“Can a man like you know peace?”
Couple of years back, the first John Wick film came out of nowhere and blew those of us that knew about it away. Word of mouth quickly made it a surprise hit and soon enough it became the measuring stick for all modern action thrillers.
Watching the once uninteresting Keanu Reeves rack up an impressive body count with outstanding stunt work, and brilliant fight and gun choreography, John Wick was the action movie equivalent of great porn.
So of course we now have a sequel.
A few hours after the end of director (and stuntman) Chad Stahelski’s previous film, John Wick’s past appears to have caught up with him. The formally retired assassin is handed a contract that would be terminal to refuse, so heads to Rome to work on regaining his freedom.
As is always the way, things aren’t as simple as they seem and Wick finds himself a loose end in somebody else’s plan. Now, he’s worrying less about retiring and more about surviving the tidal wave of bad guys on his tail.
What? You wanted a more in depth story? Sorry, that’s not what John Wick nor its sequel are about.
What John Wick: Chapter 2 is about, is expanding and improving on almost every element of the original thriller’s already excellent pedigree. It’s about taking all the action, the gun play, the superbly cinematic fighting and turning them all up to eleven.
Let’s be honest: a plot which revolves around a retired hitman resurrecting his demons because some clueless yob killed his dog and stole his car, is simultaneously cliched and beyond ridiculous. What makes John Wick stand out is not only how ludicrously absurd it is, but how fully it commits to that absurdity. The choreography behind Reeves’s stunts and (what has lovingly come to be known as) “gun-fu” skills makes the martial arts shit that earned Cardboard Keanu all that praise back in his The Matrix days, look like kids playing at being Bruce Lee.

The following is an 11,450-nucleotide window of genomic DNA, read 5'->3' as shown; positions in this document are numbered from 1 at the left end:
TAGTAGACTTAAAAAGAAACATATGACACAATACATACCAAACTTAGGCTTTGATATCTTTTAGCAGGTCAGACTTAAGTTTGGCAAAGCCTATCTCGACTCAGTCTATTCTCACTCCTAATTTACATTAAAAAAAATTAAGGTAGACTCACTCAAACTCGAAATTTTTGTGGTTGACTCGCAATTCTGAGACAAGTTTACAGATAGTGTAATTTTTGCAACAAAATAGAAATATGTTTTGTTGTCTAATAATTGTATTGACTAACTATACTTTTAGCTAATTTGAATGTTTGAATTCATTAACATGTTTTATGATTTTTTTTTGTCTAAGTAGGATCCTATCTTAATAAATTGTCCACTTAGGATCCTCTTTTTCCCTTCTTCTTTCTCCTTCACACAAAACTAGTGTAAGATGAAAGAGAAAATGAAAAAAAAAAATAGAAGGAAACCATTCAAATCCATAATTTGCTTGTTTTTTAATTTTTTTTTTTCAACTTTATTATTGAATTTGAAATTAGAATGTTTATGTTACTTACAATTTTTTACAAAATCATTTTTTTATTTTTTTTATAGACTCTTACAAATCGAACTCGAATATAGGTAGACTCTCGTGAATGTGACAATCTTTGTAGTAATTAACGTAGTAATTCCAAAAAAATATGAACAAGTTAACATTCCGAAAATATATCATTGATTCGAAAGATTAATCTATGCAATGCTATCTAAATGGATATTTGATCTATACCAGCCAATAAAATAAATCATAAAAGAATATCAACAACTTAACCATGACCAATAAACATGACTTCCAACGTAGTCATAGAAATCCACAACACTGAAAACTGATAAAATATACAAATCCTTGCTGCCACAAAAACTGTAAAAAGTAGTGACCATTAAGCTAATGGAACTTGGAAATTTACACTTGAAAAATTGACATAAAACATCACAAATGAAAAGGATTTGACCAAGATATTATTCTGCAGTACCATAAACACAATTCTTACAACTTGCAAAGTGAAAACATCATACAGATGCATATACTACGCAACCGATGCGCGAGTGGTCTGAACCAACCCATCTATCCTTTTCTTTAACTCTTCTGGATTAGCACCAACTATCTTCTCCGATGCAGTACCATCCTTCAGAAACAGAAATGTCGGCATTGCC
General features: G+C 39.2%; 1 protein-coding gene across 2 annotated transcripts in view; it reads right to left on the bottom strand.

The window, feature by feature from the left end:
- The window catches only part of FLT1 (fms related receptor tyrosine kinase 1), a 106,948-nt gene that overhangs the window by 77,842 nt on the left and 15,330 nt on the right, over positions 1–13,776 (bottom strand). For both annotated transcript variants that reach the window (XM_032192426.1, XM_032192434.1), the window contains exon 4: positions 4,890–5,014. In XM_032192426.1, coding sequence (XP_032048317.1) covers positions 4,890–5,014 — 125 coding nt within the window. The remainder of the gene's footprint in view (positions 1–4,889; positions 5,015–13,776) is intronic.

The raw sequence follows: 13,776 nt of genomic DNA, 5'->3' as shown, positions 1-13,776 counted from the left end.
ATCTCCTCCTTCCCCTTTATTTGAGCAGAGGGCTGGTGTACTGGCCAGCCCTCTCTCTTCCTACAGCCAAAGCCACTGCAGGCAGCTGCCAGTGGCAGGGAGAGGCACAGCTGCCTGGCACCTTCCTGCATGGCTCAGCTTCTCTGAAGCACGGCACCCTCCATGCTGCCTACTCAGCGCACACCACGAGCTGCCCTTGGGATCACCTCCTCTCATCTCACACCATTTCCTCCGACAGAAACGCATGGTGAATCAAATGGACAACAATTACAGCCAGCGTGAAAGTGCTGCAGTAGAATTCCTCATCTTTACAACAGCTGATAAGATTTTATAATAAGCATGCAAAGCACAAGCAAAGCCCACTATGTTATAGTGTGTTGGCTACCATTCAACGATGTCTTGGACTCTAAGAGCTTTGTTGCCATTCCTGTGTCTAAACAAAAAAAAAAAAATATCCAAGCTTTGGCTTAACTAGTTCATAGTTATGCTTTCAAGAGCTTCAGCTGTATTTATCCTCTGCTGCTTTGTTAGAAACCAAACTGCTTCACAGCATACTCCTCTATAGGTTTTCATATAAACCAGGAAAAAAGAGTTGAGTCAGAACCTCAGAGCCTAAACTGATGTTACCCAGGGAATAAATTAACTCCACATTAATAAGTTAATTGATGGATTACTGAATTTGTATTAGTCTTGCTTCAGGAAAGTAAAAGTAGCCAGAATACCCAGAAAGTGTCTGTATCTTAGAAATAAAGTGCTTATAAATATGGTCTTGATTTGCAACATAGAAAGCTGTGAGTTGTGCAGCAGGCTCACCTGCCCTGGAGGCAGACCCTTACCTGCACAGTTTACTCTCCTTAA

Chapter 2 of this franchise follows the standard sequel blueprint. From the opening scene (resembling the car-combat of a Twisted Metal game) through to the destruction of our main character’s home at the hands of an insane mobster with a grenade launcher; John Wick 2 ups the ante in almost every way that the returning directors are able. And that’s just the first quarter of an hour.
Quickly finding himself in Rome – one of my favourite parts of this film that isn’t the firearm based destruction of any and all bad guys – we get to glimpse into the underworld that John Wick inhabits. Needing a new arsenal for his new country, it’s an absolute delight to watch the assassin tool up for his latest job, picking and choosing weaponry and outfits like the rest of us would choose what aftershave to wear.
Now we get to see Mr. Wick plough through a never ending tidal wave of bad guy cannon fodder. Nameless, faceless goons with absolutely no stock in the story being told are here simply to up the body count. The only real downside is that the big bad guy of the piece (played by the supremely average Riccardo Scamarcio) kind of falls into this same category. He just doesn’t provide any real sense of threat, or even a little mild peril. He’s as generic an Italian mobster as you can imagine. Tony Soprano this guy ain’t. The poor guy didn’t have a chance.
Scamarcio is introduced to us not five minutes after we have been given a glimpse of greatness, as (the always amazing) Peter Stormare shows up as the Russian mob boss trying to make peace with the contract killer after the events of the first film. You’ve really got to pull out the big guns if you want to have your main bad guy be comparable to Stormare. But that is a minor niggle in such a great film.
Whilst on paper, John Wick: Chapter 2 seems almost generic in its averageness, this would be the worst book to judge by its slightly bland cover. It may look like it should be a straight-to-dvd action film, but it is in fact one of the greatest action films to be released in ages; possibly the best since Wick’s first outing.
A breathtaking, two hour-long, ultra-violent ballet of guns and hand-to-hand combat that is, even at this early stage of the year, in contention for the best film of 2017.